Mallary Tenore, executive director of Images and Voices of Hope (IVOH), thinks communities benefit when journalism is less sensational and more empathetic. On the morning of the Roseburg shootings, Tenore explained to workshop participants that news consumers need (and want) reprieves from the media’s wall-to-wall coverage of war, conflict, corruption and crime. “We’re not saying, ‘Don’t cover the trauma or the tragedy,’” Tenore said. “We’re saying the story doesn’t end there. In many ways, it’s just beginning.”

Mallary Tenore, executive director of Images and Voices of Hope, leads a workshop on restorative narrative at Experience Engagement. Photo by Emmalee McDonald.

Although IVOH only coined the term “restorative narrative” in 2013, it’s hardly some foreign beast suddenly being thrust onto unsuspecting newsrooms. Odds are you’ve probably read a restorative narrative in your favorite newspaper or magazine, and it’s probably the story you continue to bring up in conversation weeks, months, even years later. I can think of plenty of my own examples, like Skip Hollandsworth’s award-winning magazine story “Still Life,” which returns to the home of John McClarmock decades after most other journalists had disappeared. In 1973, McClarmock became a national celebrity when a devastating football injury left him permanently paralyzed and fighting for his life, but after a few weeks of media buzz, reporters stopped knocking on his door, flowers stopped arriving in the mail, and eventually friends even stopped visiting his bedside.

In “Still Life,” Hollandsworth shares the story of the 35 years that followed, weaving a powerful account of a mother’s enduring love and a family’s daily triumphs in the face of tragedy. Like all the best restorative narratives, Hollandsworth’s story doesn’t sidestep the painful details, but it doesn’t dwell on them either. From the account of McClarmock’s first weeks in hospital to the scene where the mother prays to outlive her son by one day so that he’ll never have to be alone in the world, the theme of Hollandsworth’s story is strength and recovery. And the effect is goosebumps.

Perhaps that’s the reason why “Still Life” remains a fixture on J-school reading lists and in magazine feature writing anthologies — and why restorative narratives keep appearing in The New York Times, The Washington Post, the Los Angeles Times, and other top publications. These stories connect with people’s lives in meaningful ways, which, research suggests, is a big reason for their popularity. A recent study found that stories eliciting an emotional reaction are the most likely to be shared on social media, and those that spark a positive emotional reaction (such as awe or inspiration) rather than a negative one (like fear or anger) are even more likely to go viral.

“In many ways, these stories are offering people a sense of hope,” Tenore said. “We think restorative narratives can mobilize people in ways that traditional doom-and-gloom stories really can’t.”

New routines for a new journalism

Of course, the cynical response to restorative narrative is that reporters simply don’t have time for it amid the demands of preparing stories for the daily newspaper, posting blog posts to the website and responding to readers on social media. And maybe the cynics are right. Existing newsroom routines already stretch journalists in a dozen directions, so it makes sense that restorative narrative might feel to them like an idyllic pipe dream.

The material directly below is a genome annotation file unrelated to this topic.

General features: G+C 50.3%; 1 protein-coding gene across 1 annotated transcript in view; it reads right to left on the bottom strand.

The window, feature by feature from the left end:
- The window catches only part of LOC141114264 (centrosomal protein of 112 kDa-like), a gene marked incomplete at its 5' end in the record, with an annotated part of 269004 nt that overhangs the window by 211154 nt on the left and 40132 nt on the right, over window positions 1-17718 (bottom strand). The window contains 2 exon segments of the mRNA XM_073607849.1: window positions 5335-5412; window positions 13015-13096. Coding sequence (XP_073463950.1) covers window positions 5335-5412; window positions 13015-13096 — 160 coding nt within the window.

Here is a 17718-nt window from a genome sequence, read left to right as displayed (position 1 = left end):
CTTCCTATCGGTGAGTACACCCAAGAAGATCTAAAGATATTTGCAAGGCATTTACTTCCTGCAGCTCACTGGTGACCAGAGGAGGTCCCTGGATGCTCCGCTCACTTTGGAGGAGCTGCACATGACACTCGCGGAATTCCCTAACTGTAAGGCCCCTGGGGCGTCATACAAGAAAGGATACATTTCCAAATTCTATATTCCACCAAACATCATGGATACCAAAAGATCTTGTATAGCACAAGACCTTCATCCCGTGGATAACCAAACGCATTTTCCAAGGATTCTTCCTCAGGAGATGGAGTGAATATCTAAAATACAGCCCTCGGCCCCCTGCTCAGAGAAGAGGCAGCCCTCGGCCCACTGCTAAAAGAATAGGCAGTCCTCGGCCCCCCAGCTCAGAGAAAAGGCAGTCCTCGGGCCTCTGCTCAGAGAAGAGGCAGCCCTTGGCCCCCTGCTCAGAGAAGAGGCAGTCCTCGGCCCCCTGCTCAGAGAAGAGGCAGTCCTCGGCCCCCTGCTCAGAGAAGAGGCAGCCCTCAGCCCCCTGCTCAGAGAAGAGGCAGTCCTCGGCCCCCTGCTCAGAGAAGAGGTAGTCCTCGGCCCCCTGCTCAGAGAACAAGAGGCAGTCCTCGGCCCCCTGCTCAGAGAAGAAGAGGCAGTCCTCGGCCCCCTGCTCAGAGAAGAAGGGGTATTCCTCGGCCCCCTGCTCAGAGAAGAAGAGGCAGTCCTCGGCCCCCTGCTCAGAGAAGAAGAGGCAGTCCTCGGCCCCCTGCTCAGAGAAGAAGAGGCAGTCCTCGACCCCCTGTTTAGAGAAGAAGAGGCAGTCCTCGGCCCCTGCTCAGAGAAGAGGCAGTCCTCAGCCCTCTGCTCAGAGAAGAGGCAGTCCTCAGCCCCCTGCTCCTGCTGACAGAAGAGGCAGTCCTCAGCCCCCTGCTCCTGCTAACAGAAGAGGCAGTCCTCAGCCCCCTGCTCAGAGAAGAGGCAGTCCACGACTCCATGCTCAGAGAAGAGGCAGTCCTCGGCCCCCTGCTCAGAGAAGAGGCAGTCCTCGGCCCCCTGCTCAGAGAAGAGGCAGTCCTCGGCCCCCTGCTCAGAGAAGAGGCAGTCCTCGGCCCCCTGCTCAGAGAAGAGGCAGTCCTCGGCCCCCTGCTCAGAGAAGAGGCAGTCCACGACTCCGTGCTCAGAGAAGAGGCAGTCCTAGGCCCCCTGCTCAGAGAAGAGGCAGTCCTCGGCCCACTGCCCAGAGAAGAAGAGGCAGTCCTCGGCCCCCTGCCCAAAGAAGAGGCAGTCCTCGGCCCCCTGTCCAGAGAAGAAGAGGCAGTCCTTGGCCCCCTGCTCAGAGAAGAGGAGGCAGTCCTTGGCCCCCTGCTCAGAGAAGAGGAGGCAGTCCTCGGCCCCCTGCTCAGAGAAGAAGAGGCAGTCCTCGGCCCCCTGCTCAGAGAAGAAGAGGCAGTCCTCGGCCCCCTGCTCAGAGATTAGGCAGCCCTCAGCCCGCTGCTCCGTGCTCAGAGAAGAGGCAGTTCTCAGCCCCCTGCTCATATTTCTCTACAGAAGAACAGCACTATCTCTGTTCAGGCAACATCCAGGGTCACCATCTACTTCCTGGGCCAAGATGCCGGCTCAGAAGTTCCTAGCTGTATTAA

But here’s the thing: Routines have changed before, and there are signs that they’re beginning to change again, even if only inch by inch. For example, in the turbulence created by journalism’s digital revolution, a host of major metropolitan newspapers switched to three- or four-day home delivery schedules, and online newcomers like Vice found success by serving up long-form storytelling with more depth and context than the breaking news reports provided by daily journalism.

Meanwhile, on television, John Oliver broke away from “The Daily Show” in 2013 to launch “Last Week Tonight,” a weekly satirical news program that attracted millions of viewers in its first season. The late New York Times media critic David Carr had predicted that the show’s weekly format would “never work,” but Oliver has shown that with the right combination of depth and flair, even television can produce “slow news” that moves the needle.

For restorative narrative and other forms of engaged reporting to take off, journalism will need to embrace routines that slow down the news cycle and give reporters an opportunity to look beyond the next morning’s headline. Meanwhile, journalists will also need to develop new strategies for identifying resilience stories in their communities — and for earning the trust to tell them candidly. In the next part of this series, I’ll outline a simple but powerful first step in that direction: deep listening.

“Redefining Engagement” is a special 11-part series on the progress, promise and potential challenges of community engagement in journalism. The series, produced by the Agora Journalism Center, will be published in serial this month by MediaShift. Click here for the full series.

Ben DeJarnette is a contributing writer for the University of Oregon School of Journalism & Communication’s Agora Journalism Center, the gathering place for innovation in communication and civic engagement. On Oct. 1-4, the Agora Journalism Center and Journalism That Matters partnered to host Experience Engagement, a four-day participatory “un-conference” in Portland, Oregon.

Ben DeJarnette :